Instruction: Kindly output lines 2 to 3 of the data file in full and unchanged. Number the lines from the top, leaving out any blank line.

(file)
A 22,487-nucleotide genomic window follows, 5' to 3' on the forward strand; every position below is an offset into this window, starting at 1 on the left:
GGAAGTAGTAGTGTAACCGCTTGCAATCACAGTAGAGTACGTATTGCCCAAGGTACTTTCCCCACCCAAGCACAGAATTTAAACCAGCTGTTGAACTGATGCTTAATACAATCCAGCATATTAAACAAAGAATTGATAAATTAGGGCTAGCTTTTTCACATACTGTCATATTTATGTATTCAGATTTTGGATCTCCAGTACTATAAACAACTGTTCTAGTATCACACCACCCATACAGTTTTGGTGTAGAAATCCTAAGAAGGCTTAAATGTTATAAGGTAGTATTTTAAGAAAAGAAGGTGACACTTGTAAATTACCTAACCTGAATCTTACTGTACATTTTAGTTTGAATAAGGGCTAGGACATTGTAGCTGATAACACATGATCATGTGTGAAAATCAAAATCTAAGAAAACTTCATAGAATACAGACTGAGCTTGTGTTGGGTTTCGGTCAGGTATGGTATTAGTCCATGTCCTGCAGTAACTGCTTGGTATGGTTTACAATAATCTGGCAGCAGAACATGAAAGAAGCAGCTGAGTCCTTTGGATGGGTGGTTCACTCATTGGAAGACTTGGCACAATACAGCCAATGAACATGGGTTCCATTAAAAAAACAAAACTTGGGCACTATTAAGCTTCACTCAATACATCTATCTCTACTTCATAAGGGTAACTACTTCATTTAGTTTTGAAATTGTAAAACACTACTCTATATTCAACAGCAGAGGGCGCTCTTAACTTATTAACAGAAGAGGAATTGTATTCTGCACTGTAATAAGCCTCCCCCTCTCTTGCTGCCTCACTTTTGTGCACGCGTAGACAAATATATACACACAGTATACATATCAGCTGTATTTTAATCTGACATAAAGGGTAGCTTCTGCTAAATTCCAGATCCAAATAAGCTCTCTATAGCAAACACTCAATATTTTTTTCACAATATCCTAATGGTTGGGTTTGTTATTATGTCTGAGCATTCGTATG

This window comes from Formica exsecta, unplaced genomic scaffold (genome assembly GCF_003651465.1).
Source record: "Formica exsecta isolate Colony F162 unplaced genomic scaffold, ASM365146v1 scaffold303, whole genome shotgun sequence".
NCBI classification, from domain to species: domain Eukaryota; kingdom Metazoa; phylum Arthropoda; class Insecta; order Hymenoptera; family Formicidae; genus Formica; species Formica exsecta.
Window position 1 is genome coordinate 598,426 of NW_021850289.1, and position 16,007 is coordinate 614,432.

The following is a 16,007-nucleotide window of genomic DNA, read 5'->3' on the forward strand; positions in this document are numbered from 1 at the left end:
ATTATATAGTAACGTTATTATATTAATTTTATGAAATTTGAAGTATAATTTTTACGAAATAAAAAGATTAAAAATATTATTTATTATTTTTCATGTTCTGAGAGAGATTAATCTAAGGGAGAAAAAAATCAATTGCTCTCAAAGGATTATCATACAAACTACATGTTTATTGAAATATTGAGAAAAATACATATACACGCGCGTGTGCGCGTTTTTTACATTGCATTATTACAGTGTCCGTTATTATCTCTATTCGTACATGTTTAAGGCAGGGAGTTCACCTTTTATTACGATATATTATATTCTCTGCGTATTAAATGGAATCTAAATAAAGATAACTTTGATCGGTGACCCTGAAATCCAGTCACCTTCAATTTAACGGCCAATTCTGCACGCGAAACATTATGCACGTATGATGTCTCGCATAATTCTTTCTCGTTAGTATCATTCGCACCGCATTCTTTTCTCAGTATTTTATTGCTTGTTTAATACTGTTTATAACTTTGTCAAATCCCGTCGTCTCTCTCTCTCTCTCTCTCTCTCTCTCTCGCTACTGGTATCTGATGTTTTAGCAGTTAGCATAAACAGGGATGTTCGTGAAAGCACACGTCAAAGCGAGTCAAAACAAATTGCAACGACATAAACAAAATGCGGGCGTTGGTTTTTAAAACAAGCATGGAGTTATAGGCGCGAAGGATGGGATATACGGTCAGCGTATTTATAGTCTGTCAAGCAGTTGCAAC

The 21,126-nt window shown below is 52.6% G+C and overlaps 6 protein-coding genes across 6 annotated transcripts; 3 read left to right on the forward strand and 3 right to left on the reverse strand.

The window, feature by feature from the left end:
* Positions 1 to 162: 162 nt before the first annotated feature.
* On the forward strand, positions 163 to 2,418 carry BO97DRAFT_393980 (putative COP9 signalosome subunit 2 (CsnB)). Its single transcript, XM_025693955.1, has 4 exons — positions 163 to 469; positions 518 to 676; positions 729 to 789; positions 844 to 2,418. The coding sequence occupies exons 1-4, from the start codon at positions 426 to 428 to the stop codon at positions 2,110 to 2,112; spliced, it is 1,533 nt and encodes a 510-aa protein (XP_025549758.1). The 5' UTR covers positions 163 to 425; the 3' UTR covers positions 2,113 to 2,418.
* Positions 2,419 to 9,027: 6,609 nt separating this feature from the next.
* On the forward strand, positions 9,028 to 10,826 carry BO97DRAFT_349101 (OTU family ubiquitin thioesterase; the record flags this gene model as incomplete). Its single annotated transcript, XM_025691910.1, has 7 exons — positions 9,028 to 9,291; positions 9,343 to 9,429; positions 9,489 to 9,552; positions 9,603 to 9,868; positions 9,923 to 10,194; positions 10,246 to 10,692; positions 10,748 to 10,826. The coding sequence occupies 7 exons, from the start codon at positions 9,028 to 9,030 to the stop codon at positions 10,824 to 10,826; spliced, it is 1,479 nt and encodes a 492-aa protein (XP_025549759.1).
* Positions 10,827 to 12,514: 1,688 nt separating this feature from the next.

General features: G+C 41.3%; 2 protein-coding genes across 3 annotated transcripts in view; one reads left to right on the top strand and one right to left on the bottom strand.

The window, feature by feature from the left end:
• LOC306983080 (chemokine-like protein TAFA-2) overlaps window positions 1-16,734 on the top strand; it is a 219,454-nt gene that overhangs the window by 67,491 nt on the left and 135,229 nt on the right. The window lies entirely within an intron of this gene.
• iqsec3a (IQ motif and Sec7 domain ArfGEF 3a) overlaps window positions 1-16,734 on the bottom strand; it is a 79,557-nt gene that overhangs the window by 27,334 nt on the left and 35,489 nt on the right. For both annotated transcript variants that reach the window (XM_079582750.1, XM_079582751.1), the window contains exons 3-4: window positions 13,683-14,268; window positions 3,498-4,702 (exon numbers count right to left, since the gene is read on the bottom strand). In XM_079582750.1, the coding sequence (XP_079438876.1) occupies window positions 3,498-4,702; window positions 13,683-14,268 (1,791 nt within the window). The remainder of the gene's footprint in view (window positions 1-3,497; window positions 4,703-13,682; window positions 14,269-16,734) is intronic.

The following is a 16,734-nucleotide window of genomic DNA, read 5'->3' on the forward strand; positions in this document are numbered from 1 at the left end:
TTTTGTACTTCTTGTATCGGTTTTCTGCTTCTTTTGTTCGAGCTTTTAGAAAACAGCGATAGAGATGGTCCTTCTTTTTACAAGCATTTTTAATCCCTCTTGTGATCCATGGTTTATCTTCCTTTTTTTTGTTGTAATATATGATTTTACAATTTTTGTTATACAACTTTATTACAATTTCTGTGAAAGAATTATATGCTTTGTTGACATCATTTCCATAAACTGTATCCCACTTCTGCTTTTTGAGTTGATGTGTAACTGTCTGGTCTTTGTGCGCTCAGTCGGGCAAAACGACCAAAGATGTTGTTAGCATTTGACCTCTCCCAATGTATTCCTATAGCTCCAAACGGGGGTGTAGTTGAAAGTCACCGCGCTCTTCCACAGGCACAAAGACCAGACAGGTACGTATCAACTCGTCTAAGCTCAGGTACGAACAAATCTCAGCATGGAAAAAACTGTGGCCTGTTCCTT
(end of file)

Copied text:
GGAAGTAGTAGTGTAACCGCTTGCAATCACAGTAGAGTACGTATTGCCCAAGGTACTTTCCCCACCCAAGCACAGAATTTAAACCAGCTGTTGAACTGATGCTTAATACAATCCAGCATATTAAACAAAGAATTGATAAATTAGGGCTAGCTTTTTCACATACTGTCATATTTATGTATTCAGATTTTGGATCTCCAGTACTATAAACAACTGTTCTAGTATCACACCACCCATACAGTTTTGGTGTAGAAATCCTAAGAAGGCTTAAATGTTATAAGGTAGTATTTTAAGAAAAGAAGGTGACACTTGTAAATTACCTAACCTGAATCTTACTGTACATTTTAGTTTGAATAAGGGCTAGGACATTGTAGCTGATAACACATGATCATGTGTGAAAATCAAAATCTAAGAAAACTTCATAGAATACAGACTGAGCTTGTGTTGGGTTTCGGTCAGGTATGGTATTAGTCCATGTCCTGCAGTAACTGCTTGGTATGGTTTACAATAATCTGGCAGCAGAACATGAAAGAAGCAGCTGAGTCCTTTGGATGGGTGGTTCACTCATTGGAAGACTTGGCACAATACAGCCAATGAACATGGGTTCCATTAAAAAAACAAAACTTGGGCACTATTAAGCTTCACTCAATACATCTATCTCTACTTCATAAGGGTAACTACTTCATTTAGTTTTGAAATTGTAAAACACTACTCTATATTCAACAGCAGAGGGCGCTCTTAACTTATTAACAGAAGAGGAATTGTATTCTGCACTGTAATAAGCCTCCCCCTCTCTTGCTGCCTCACTTTTGTGCACGCGTAGACAAATATATACACACAGTATACATATCAGCTGTATTTTAATCTGACATAAAGGGTAGCTTCTGCTAAATTCCAGATCCAAATAAGCTCTCTATAGCAAACACTCAATATTTTTTTCACAATATCCTAATGGTTGGGTTTGTTATTATGTCTGAGCATTCGTATG

This window comes from Formica exsecta, unplaced genomic scaffold (genome assembly GCF_003651465.1).